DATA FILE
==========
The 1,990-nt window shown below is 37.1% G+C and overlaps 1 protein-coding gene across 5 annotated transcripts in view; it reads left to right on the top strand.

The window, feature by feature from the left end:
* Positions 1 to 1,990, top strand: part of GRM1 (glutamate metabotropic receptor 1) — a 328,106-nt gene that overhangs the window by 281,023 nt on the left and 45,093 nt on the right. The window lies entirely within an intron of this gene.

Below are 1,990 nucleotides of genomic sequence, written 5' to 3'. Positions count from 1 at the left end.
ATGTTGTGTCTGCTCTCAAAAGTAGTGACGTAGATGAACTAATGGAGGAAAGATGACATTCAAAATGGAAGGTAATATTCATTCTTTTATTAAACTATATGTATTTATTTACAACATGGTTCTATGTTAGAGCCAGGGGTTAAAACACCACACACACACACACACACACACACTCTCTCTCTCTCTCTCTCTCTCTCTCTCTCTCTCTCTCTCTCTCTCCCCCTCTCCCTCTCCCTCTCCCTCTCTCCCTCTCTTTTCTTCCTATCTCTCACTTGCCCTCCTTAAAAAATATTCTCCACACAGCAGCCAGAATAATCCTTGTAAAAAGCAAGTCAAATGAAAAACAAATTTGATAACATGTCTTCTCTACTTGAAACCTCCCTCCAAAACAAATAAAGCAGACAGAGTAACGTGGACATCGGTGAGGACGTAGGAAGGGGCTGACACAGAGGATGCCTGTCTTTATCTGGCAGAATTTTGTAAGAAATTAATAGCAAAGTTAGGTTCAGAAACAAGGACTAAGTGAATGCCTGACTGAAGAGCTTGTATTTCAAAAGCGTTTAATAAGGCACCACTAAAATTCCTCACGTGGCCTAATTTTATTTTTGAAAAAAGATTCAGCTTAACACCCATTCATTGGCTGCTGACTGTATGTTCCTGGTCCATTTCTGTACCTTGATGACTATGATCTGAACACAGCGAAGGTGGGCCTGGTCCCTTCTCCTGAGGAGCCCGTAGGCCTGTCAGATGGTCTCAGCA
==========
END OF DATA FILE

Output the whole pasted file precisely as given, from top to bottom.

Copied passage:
The 1,990-nt window shown below is 37.1% G+C and overlaps 1 protein-coding gene across 5 annotated transcripts in view; it reads left to right on the top strand.

The window, feature by feature from the left end:
* Positions 1 to 1,990, top strand: part of GRM1 (glutamate metabotropic receptor 1) — a 328,106-nt gene that overhangs the window by 281,023 nt on the left and 45,093 nt on the right. The window lies entirely within an intron of this gene.

Below are 1,990 nucleotides of genomic sequence, written 5' to 3'. Positions count from 1 at the left end.
ATGTTGTGTCTGCTCTCAAAAGTAGTGACGTAGATGAACTAATGGAGGAAAGATGACATTCAAAATGGAAGGTAATATTCATTCTTTTATTAAACTATATGTATTTATTTACAACATGGTTCTATGTTAGAGCCAGGGGTTAAAACACCACACACACACACACACACACACACTCTCTCTCTCTCTCTCTCTCTCTCTCTCTCTCTCTCTCTCTCTCTCCCCCTCTCCCTCTCCCTCTCCCTCTCTCCCTCTCTTTTCTTCCTATCTCTCACTTGCCCTCCTTAAAAAATATTCTCCACACAGCAGCCAGAATAATCCTTGTAAAAAGCAAGTCAAATGAAAAACAAATTTGATAACATGTCTTCTCTACTTGAAACCTCCCTCCAAAACAAATAAAGCAGACAGAGTAACGTGGACATCGGTGAGGACGTAGGAAGGGGCTGACACAGAGGATGCCTGTCTTTATCTGGCAGAATTTTGTAAGAAATTAATAGCAAAGTTAGGTTCAGAAACAAGGACTAAGTGAATGCCTGACTGAAGAGCTTGTATTTCAAAAGCGTTTAATAAGGCACCACTAAAATTCCTCACGTGGCCTAATTTTATTTTTGAAAAAAGATTCAGCTTAACACCCATTCATTGGCTGCTGACTGTATGTTCCTGGTCCATTTCTGTACCTTGATGACTATGATCTGAACACAGCGAAGGTGGGCCTGGTCCCTTCTCCTGAGGAGCCCGTAGGCCTGTCAGATGGTCTCAGCA